Speed limit reduced on US Highway 550 in Nageezi Chapter
FARMINGTON — After years of petitioning by the Nageezi Chapter for reducing the speed limit along two sections of U.S. Highway 550, the New Mexico Department of Transportation decreased the speed limit this month.
For several years, residents and community leaders have appealed to the state transportation department and state officials to lower the speed limit due to the high number of accidents that have occurred on the section of road that travels through the chapter.
The state transportation department this month changed the speed limit from 70 to 55 mph on two sections of the highway.
The first section is between mile marker 128 and mile marker 126, a segment that has turnoffs for the school, health center, fire station, police substation and residential area in Dzilth-Na-O-Dith-Hle.
The other section is between mile marker 116 near the Nageezi Chapter house and mile marker 112 near the Chaco Culture National Historical Park exit.
Paul Brasher, engineer for NMDOT District 5, said the department conducted a traffic study for the area last year and decided to lower the speed limit.
Personnel installed new speed limit signs along the highway this month.
"This has been a long battle," Nageezi Chapter President Ervin Chavez said in a telephone interview on Feb. 26.
Chavez remembered chapter members approving several resolutions that called for reducing the speed limit because they see motorists traveling at high speeds and numerous accidents and deaths have occurred on the highway.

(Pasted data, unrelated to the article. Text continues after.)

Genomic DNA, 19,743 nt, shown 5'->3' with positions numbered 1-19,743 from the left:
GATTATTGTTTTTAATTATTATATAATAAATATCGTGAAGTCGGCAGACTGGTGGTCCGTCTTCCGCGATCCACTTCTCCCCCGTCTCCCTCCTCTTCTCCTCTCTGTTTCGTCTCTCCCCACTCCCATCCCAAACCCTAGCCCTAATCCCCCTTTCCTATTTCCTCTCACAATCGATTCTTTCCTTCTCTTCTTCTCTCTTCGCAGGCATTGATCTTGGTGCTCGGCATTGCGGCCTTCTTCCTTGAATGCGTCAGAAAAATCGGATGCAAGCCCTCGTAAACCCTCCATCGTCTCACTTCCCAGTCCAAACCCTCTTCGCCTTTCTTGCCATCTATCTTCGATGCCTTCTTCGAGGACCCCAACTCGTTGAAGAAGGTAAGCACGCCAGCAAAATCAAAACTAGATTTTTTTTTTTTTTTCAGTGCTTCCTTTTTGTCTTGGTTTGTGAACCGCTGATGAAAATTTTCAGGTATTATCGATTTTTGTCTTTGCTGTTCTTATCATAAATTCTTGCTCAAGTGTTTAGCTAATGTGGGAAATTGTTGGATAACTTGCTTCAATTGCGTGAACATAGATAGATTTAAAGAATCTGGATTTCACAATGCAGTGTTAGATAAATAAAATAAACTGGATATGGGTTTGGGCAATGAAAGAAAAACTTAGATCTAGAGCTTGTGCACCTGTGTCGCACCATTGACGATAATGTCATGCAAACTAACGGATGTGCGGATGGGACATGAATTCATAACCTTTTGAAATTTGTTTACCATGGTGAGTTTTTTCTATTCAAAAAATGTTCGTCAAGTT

He added that when he served on the San Juan County Commission in the 2000s, the commission backed a resolution to support lowering the speed limit.
Commissioners passed two resolutions in December 2010 that requested lowering the speed limit at certain locations on highway 550 and on New Mexico Highway 371, according to the county.
Other efforts include the Naa'bik'íyáti' Committee of the Navajo Nation Council supporting the chapter's advocacy to the state transportation department in 2018.
"The best we can do is post it and hope that people abide by it. We're optimistic that it'll improve safety of the corridor," Chavez said about the new speed limit.
Within the last year, the chapter submitted a letter to State Rep. Anthony Allison, D-Fruitland, that called for the traffic study by NMDOT.
For Allison, the next question is how to enforce the new 55 mph speed limit when there is a shortage of law enforcement officers.
"How much is a human life worth?" Allison said.
Noel Lyn Smith covers the Navajo Nation for The Daily Times. She can be reached at 505-564-4636 or by email at email@example.com.
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